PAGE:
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The absurdity of indirect COVID victims


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I lost my love to a devastating stroke. He has chronic high blood pressure and asthma.

Because of COVID, he cancelled appointments. High BP and asthma meant he was at risk of complications should he catch it. Nothing seemed that urgent that he would risk catching COVID. We even rented a house in a remote rural location to ensure that we were safe but mostly that he was safe. He had a lot of anxiety from childhood PTSD so it was also a place to recover and shelter from a world that was going crazy. 

The sick irony is that all those things came back to play into the tragedy. His reluctance to be in hospitals that were deemed risky means that his silent strokes were never diagnosed over the last year. The rural house meant we were hours away from a hospital equipped for strokes. The anxiety that he had about the state of the world and the safety of his adult children played into raising his stress levels... it all feels like a twisted turn of fate that these things all aligned to eventually finish him.

I know that we all need to die and will of course all die of one thing or another. But I can’t help but feel that COVID took years of happiness from us. 

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@Elsa I hear you and I can commiserate! I totally agree that COVID made everything worse, even for those who didn't catch it but were neglected because of it. Back in April 2020 my husband was still trying to get his leukemia into a remission in order to get the stem cell transplant, which is the only actual cure for leukemia. But because COVID had started taking hold and a suffocating grip on the healthcare system in the US, his last hospital stay was cut short and they sent us home to finish the recovery with me giving him injections and monitoring him. Because the hospital had to redirect resources and focus on COVID, even though it's strictly a cancer hospital. But I cannot measure his blood counts twice a day or give him blood and platelet infusion every other day, only a hospital can do that. So in this very critical moment he was left on my care, and I am NOT a nurse or a physician. To add insult to injury, when he developed the high fever at home and I called 911, they would not take him to the farther hospital where they have a cancer ward, "because he had COVID symptoms and they had been instructed to take those patients to the nearest infection disease ER"! Well, HE DID NOT HAVE COVID, and the test came negative, but I only managed to get him tested because the hospice wouldn't take him home otherwise. So he had no chance. I do feel guilty and the guilt is gut-wrenching but I understand that those were circumstances beyond my control and I have to come to terms with all that. And with having lost my soulmate too soon.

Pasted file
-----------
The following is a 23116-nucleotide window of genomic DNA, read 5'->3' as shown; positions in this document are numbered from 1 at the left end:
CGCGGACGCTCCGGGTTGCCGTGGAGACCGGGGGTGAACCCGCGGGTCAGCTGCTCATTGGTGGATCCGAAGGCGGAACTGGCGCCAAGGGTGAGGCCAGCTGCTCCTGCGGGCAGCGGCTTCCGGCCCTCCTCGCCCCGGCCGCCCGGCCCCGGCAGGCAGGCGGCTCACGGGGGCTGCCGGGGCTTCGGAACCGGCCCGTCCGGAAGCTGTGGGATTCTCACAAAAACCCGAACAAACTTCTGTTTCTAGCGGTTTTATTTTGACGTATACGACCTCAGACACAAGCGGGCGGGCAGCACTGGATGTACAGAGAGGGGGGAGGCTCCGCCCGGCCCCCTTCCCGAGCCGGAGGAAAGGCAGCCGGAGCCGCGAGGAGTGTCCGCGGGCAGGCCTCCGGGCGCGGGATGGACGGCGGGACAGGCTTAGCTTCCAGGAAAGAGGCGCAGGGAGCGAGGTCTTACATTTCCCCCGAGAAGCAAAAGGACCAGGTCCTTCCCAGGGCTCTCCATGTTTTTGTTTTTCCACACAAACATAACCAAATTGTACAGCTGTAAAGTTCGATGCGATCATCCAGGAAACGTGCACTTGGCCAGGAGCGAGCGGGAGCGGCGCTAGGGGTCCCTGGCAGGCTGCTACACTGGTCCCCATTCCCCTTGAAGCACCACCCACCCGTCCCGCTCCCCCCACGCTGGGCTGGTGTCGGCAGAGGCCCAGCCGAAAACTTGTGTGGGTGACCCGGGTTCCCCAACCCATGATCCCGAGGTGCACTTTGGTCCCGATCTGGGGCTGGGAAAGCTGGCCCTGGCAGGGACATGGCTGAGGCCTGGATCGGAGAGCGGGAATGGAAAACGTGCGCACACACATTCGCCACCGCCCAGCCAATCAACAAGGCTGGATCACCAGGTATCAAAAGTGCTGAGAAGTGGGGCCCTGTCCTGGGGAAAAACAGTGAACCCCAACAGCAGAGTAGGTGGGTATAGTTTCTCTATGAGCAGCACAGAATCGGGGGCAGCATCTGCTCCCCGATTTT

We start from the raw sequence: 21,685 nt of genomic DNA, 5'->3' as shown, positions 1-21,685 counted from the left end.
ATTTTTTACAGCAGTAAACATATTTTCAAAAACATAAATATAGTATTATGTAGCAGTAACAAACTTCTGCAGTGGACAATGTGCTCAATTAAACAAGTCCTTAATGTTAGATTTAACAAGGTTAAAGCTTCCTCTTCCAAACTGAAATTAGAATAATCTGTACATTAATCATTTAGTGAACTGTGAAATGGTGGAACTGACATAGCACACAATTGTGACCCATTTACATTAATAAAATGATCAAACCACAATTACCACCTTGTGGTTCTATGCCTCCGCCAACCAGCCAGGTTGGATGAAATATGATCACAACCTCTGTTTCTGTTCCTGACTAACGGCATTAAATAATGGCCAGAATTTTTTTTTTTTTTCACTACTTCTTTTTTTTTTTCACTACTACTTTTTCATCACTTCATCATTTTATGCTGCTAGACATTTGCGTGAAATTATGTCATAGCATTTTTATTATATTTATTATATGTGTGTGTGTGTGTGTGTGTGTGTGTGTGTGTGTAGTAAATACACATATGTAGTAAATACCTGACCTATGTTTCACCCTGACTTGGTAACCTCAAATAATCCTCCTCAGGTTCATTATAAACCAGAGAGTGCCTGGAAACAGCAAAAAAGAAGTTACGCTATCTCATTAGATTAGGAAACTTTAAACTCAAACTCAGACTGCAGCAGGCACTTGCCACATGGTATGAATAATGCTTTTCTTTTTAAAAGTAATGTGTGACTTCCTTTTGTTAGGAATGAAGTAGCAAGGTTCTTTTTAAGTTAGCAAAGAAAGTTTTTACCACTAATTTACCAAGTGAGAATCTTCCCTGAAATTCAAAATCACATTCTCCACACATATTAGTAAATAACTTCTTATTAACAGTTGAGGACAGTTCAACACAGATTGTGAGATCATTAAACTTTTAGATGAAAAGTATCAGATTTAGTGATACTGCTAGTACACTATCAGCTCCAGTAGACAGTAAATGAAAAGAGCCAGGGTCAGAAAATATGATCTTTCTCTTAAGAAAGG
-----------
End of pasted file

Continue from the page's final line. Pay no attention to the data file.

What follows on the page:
Here is a good article about the hidden victims of COVID, and that was back in April, by now this has pretty much gotten out of anyone's control. https://nyti.ms/3eBEmhe

All I am saying is, it's not your fault and it's not your fiancee's fault. I know it's too fresh for you but know that you are not alone in this and I hope you find peace in time. (((hugs)))

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Oh Maria your story is absolutely tragic. Yes I can imagine the guilt you feel but exactly as you say. We are not nurses or physicians and even nurses and physicians don’t always get it right or are forced to make decisions based on circumstances. What is haunting is the thought that things could have, should have been different. But we actually don’t know that. Your husband could have had his stem cell treatment and it could have failed. I could have checked mine into a neurologist the day I heard about his  blood pressure but the damage may well have already been done, these things take years. There is an element of fatality in all of this that I guess we have to accept. I read somewhere that guilt is partly love, partly trying to gain back control over a situation we have no control over - then or now. By assigning guilt we feel somewhat pathetically in control. Thank you for sharing your painful story. It does help to know that we are not alone in this world facing these emotions. 

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